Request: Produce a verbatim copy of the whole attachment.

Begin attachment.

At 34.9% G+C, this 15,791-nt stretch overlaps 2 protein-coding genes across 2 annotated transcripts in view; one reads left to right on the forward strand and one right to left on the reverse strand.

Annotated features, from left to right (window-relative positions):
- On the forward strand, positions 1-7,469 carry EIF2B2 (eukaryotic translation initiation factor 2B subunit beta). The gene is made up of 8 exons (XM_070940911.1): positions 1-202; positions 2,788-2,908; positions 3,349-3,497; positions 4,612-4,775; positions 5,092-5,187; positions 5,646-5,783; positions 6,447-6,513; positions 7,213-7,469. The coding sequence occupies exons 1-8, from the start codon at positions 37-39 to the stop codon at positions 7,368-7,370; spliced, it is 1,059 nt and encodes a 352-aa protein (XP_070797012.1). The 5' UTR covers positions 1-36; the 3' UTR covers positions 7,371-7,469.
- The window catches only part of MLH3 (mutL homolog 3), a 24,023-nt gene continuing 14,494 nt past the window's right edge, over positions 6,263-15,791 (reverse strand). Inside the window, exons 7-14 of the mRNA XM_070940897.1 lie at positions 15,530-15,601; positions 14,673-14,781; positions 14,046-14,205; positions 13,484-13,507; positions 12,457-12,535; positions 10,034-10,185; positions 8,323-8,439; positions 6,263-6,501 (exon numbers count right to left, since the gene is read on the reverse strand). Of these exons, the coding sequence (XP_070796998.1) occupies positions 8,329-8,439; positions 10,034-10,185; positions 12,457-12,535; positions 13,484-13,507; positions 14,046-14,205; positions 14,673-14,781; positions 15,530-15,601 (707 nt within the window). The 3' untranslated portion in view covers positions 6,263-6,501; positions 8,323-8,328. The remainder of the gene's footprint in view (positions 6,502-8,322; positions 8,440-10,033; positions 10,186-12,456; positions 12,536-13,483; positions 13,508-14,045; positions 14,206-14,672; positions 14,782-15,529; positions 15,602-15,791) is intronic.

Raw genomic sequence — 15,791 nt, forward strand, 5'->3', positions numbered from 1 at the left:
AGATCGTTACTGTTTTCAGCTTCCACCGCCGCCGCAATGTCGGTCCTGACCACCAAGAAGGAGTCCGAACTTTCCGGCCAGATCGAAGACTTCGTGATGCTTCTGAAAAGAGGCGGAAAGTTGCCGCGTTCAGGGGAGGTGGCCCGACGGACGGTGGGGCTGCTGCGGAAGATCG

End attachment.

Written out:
At 34.9% G+C, this 15,791-nt stretch overlaps 2 protein-coding genes across 2 annotated transcripts in view; one reads left to right on the forward strand and one right to left on the reverse strand.

Annotated features, from left to right (window-relative positions):
- On the forward strand, positions 1-7,469 carry EIF2B2 (eukaryotic translation initiation factor 2B subunit beta). The gene is made up of 8 exons (XM_070940911.1): positions 1-202; positions 2,788-2,908; positions 3,349-3,497; positions 4,612-4,775; positions 5,092-5,187; positions 5,646-5,783; positions 6,447-6,513; positions 7,213-7,469. The coding sequence occupies exons 1-8, from the start codon at positions 37-39 to the stop codon at positions 7,368-7,370; spliced, it is 1,059 nt and encodes a 352-aa protein (XP_070797012.1). The 5' UTR covers positions 1-36; the 3' UTR covers positions 7,371-7,469.
- The window catches only part of MLH3 (mutL homolog 3), a 24,023-nt gene continuing 14,494 nt past the window's right edge, over positions 6,263-15,791 (reverse strand). Inside the window, exons 7-14 of the mRNA XM_070940897.1 lie at positions 15,530-15,601; positions 14,673-14,781; positions 14,046-14,205; positions 13,484-13,507; positions 12,457-12,535; positions 10,034-10,185; positions 8,323-8,439; positions 6,263-6,501 (exon numbers count right to left, since the gene is read on the reverse strand). Of these exons, the coding sequence (XP_070796998.1) occupies positions 8,329-8,439; positions 10,034-10,185; positions 12,457-12,535; positions 13,484-13,507; positions 14,046-14,205; positions 14,673-14,781; positions 15,530-15,601 (707 nt within the window). The 3' untranslated portion in view covers positions 6,263-6,501; positions 8,323-8,328. The remainder of the gene's footprint in view (positions 6,502-8,322; positions 8,440-10,033; positions 10,186-12,456; positions 12,536-13,483; positions 13,508-14,045; positions 14,206-14,672; positions 14,782-15,529; positions 15,602-15,791) is intronic.

Raw genomic sequence — 15,791 nt, forward strand, 5'->3', positions numbered from 1 at the left:
AGATCGTTACTGTTTTCAGCTTCCACCGCCGCCGCAATGTCGGTCCTGACCACCAAGAAGGAGTCCGAACTTTCCGGCCAGATCGAAGACTTCGTGATGCTTCTGAAAAGAGGCGGAAAGTTGCCGCGTTCAGGGGAGGTGGCCCGACGGACGGTGGGGCTGCTGCGGAAGATCG